He said highly experienced investors and analysts could encounter major problems analyzing the financial conditions of firms that are heavily involved with derivatives contracts, including total-return swaps. He said that when he and Berkshire Vice Chairman Charlie Munger read through the footnotes detailing the derivatives activities of major banks, the only thing they understood was that they didn’t understand how much risk the institution was running.
“The derivatives genie is now well out of the bottle, and these instruments will almost certainly multiply in variety and number until some event makes their toxicity clear,” Buffett said.
He said that the derivatives businesses were expanding “unchecked” and that central banks and governments had found no effective way to control or even monitor the risks posed by these contracts.
Archegos was trading on leverage using total-return swaps, and, according to Forbes, the family office did not disclose its position and subsequent transactions because Securities and Exchange Commission law exempts family offices from disclosing these trades.
Amid the largest melt down of a firm Wall Street has witnessed since the global financial crisis, it wasn’t just banks that lost billions. Bill Hwang, the man behind Arcehgos Capital Management, also suffered a staggering $8 billion dollars in 10 days – one of the fastest losses of that size traders have ever seen, The Wall Street Journal reported.
The massive selloff was largely felt on Friday last week when shares of media conglomerates and investment banks dropped off, sending shockwaves through the market and sparking fears of wider spread contagion.
Japanese firm Nomura Holdings said it could suffer a possible loss of around $2 billion, while Credit Suisse Group, which has declined to provide a numerical impact, could see around $3 billio-$4 billion, according to reports.
Hwang, who founded Archegos as a family office in 2013, used borrowed money to make large bets on some stocks until Wall Street banks forced his firm to sell over $20 billion worth of shares after failing to meet a margin call, hammering stocks including ViacomCBS and Discovery.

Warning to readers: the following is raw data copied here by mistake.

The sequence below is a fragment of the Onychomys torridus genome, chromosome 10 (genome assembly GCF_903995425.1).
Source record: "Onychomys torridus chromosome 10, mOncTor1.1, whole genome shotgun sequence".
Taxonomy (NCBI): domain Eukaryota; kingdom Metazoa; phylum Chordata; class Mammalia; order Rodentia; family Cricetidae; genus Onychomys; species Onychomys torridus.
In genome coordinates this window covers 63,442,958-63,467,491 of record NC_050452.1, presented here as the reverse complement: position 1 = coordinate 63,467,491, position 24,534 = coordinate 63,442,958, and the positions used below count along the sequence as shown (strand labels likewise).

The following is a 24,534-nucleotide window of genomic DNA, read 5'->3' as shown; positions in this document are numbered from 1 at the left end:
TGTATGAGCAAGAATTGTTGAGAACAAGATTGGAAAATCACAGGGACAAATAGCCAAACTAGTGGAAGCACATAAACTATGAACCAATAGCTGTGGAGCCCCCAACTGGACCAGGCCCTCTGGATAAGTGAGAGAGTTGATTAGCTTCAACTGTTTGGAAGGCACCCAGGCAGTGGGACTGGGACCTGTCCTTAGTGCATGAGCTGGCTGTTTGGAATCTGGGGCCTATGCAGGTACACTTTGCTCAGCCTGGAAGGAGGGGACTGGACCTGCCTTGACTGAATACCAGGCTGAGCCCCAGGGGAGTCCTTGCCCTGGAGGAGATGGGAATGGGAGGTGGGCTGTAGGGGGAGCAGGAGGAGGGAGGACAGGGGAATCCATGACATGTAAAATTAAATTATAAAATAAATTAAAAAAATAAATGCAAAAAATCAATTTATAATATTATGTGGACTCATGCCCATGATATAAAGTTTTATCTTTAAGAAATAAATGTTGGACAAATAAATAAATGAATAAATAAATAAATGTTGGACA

The fiasco exposed the fragility of the financial system, especially those involving lesser-known practices such as a total return swaps, a derivative instrument that enabled Hwang’s office not to have ownership of the underlying securities his firm was betting on.
It also revealed the lack of oversight of family offices, which manage more than $2 trillion, The Wall Street Journal reported. Family offices don’t have to disclose investments, unlike traditional hedge funds.
“The collapse of Archegos Capital Management and the billions of dollars in losses to investors and other market participants is a vivid demonstration of the havoc that errant large investment vehicles called ‘family offices’ can wreak on our financial markets,” Dan Berkovitz, a Democratic commissioner on the Commodity Futures Trading Commission, said in a statement, Thursday.
“A ‘family office’ has nothing to do with ordinary families. Rather, it is an investment vehicle used by centimillionaires and billionaires to grow their wealth, reduce their taxes and plan their estates,” Berkovitz said.
The founder grew his family office’s $200 million investment to $10 billion, but he did not need to register as an investment advisor since he was only managing his own wealth.
But this isn’t the first time the devout Christian founder, who is known for his risky investments, has run into trouble. In 2012, Hwang pleaded guilty to insider trading and closed down his Tiger Asia Management fund. He was banned from managing clients’ money in the US for five years. In Hong Kong, he was also banned from trading securities in 2014 for four years.
Yet, in spite of the huge losses as a result of his fund’s implosion, some have praised Hwang’s abilities.
Tom Lee, head of research at Fundstrat Global Advisors, in a tweet on Tuesday, said investors should be cheering hedge fund successes not jeering their failures. Lee said Hwang, who he has known for many years, is “easily in the top 10 of the best investment minds” that he knows.